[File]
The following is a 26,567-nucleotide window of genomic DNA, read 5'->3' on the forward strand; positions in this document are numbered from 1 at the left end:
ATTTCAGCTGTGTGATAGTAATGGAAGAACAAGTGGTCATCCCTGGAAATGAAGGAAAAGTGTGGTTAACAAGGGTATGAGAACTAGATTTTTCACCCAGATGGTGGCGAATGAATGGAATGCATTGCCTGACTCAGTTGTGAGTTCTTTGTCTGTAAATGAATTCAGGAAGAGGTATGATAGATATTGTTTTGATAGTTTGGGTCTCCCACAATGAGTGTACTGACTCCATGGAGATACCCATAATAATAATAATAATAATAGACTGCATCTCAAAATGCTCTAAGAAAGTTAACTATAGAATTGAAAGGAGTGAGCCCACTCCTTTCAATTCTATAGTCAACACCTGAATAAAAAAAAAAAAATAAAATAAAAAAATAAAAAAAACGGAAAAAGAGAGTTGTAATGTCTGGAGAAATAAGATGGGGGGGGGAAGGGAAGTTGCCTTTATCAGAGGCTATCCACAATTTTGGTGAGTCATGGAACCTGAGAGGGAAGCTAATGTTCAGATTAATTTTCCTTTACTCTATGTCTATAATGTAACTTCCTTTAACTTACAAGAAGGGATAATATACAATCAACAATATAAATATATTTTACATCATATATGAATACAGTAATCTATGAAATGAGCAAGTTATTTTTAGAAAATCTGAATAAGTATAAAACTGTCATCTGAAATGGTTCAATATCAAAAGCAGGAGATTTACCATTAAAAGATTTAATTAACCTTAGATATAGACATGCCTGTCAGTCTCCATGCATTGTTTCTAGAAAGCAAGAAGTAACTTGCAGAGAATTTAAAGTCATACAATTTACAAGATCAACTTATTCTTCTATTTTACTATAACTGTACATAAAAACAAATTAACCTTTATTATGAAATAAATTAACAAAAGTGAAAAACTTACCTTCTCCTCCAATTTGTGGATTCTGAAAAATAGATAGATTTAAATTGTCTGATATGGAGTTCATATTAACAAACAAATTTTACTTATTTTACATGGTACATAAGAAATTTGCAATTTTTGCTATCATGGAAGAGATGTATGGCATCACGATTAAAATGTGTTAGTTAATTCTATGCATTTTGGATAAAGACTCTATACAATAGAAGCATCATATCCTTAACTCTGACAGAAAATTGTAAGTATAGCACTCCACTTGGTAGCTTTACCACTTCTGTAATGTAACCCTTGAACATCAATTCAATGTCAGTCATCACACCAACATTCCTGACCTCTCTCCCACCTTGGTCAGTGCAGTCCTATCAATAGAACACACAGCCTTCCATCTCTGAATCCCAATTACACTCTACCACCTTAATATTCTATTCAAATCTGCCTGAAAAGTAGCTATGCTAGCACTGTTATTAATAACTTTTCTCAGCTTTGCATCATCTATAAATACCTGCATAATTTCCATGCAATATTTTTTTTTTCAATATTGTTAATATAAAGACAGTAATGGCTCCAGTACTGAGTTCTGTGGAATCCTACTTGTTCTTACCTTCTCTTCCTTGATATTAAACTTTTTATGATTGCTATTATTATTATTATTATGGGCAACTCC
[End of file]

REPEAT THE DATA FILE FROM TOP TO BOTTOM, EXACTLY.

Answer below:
The following is a 26,567-nucleotide window of genomic DNA, read 5'->3' on the forward strand; positions in this document are numbered from 1 at the left end:
ATTTCAGCTGTGTGATAGTAATGGAAGAACAAGTGGTCATCCCTGGAAATGAAGGAAAAGTGTGGTTAACAAGGGTATGAGAACTAGATTTTTCACCCAGATGGTGGCGAATGAATGGAATGCATTGCCTGACTCAGTTGTGAGTTCTTTGTCTGTAAATGAATTCAGGAAGAGGTATGATAGATATTGTTTTGATAGTTTGGGTCTCCCACAATGAGTGTACTGACTCCATGGAGATACCCATAATAATAATAATAATAATAGACTGCATCTCAAAATGCTCTAAGAAAGTTAACTATAGAATTGAAAGGAGTGAGCCCACTCCTTTCAATTCTATAGTCAACACCTGAATAAAAAAAAAAAAATAAAATAAAAAAATAAAAAAAACGGAAAAAGAGAGTTGTAATGTCTGGAGAAATAAGATGGGGGGGGGAAGGGAAGTTGCCTTTATCAGAGGCTATCCACAATTTTGGTGAGTCATGGAACCTGAGAGGGAAGCTAATGTTCAGATTAATTTTCCTTTACTCTATGTCTATAATGTAACTTCCTTTAACTTACAAGAAGGGATAATATACAATCAACAATATAAATATATTTTACATCATATATGAATACAGTAATCTATGAAATGAGCAAGTTATTTTTAGAAAATCTGAATAAGTATAAAACTGTCATCTGAAATGGTTCAATATCAAAAGCAGGAGATTTACCATTAAAAGATTTAATTAACCTTAGATATAGACATGCCTGTCAGTCTCCATGCATTGTTTCTAGAAAGCAAGAAGTAACTTGCAGAGAATTTAAAGTCATACAATTTACAAGATCAACTTATTCTTCTATTTTACTATAACTGTACATAAAAACAAATTAACCTTTATTATGAAATAAATTAACAAAAGTGAAAAACTTACCTTCTCCTCCAATTTGTGGATTCTGAAAAATAGATAGATTTAAATTGTCTGATATGGAGTTCATATTAACAAACAAATTTTACTTATTTTACATGGTACATAAGAAATTTGCAATTTTTGCTATCATGGAAGAGATGTATGGCATCACGATTAAAATGTGTTAGTTAATTCTATGCATTTTGGATAAAGACTCTATACAATAGAAGCATCATATCCTTAACTCTGACAGAAAATTGTAAGTATAGCACTCCACTTGGTAGCTTTACCACTTCTGTAATGTAACCCTTGAACATCAATTCAATGTCAGTCATCACACCAACATTCCTGACCTCTCTCCCACCTTGGTCAGTGCAGTCCTATCAATAGAACACACAGCCTTCCATCTCTGAATCCCAATTACACTCTACCACCTTAATATTCTATTCAAATCTGCCTGAAAAGTAGCTATGCTAGCACTGTTATTAATAACTTTTCTCAGCTTTGCATCATCTATAAATACCTGCATAATTTCCATGCAATATTTTTTTTTTCAATATTGTTAATATAAAGACAGTAATGGCTCCAGTACTGAGTTCTGTGGAATCCTACTTGTTCTTACCTTCTCTTCCTTGATATTAAACTTTTTATGATTGCTATTATTATTATTATTATGGGCAACTCC